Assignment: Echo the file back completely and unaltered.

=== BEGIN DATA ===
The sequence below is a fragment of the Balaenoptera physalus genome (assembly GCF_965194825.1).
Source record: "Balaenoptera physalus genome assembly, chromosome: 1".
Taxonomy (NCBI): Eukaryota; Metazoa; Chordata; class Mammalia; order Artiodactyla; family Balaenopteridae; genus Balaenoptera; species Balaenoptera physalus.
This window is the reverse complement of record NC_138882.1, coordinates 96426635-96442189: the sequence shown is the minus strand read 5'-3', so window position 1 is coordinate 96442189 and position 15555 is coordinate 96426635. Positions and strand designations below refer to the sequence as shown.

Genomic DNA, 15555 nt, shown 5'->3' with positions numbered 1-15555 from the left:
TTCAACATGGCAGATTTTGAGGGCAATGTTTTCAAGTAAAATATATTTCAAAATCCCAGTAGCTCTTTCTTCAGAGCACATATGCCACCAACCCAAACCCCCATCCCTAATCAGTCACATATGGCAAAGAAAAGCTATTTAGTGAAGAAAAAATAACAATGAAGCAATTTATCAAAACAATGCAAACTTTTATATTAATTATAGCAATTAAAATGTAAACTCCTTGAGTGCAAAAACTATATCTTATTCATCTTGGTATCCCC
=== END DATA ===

The sequence below is a fragment of the Balaenoptera physalus genome (assembly GCF_965194825.1).
Source record: "Balaenoptera physalus genome assembly, chromosome: 1".
Taxonomy (NCBI): Eukaryota; Metazoa; Chordata; class Mammalia; order Artiodactyla; family Balaenopteridae; genus Balaenoptera; species Balaenoptera physalus.
This window is the reverse complement of record NC_138882.1, coordinates 96426635-96442189: the sequence shown is the minus strand read 5'-3', so window position 1 is coordinate 96442189 and position 15555 is coordinate 96426635. Positions and strand designations below refer to the sequence as shown.

Genomic DNA, 15555 nt, shown 5'->3' with positions numbered 1-15555 from the left:
TTCAACATGGCAGATTTTGAGGGCAATGTTTTCAAGTAAAATATATTTCAAAATCCCAGTAGCTCTTTCTTCAGAGCACATATGCCACCAACCCAAACCCCCATCCCTAATCAGTCACATATGGCAAAGAAAAGCTATTTAGTGAAGAAAAAATAACAATGAAGCAATTTATCAAAACAATGCAAACTTTTATATTAATTATAGCAATTAAAATGTAAACTCCTTGAGTGCAAAAACTATATCTTATTCATCTTGGTATCCCC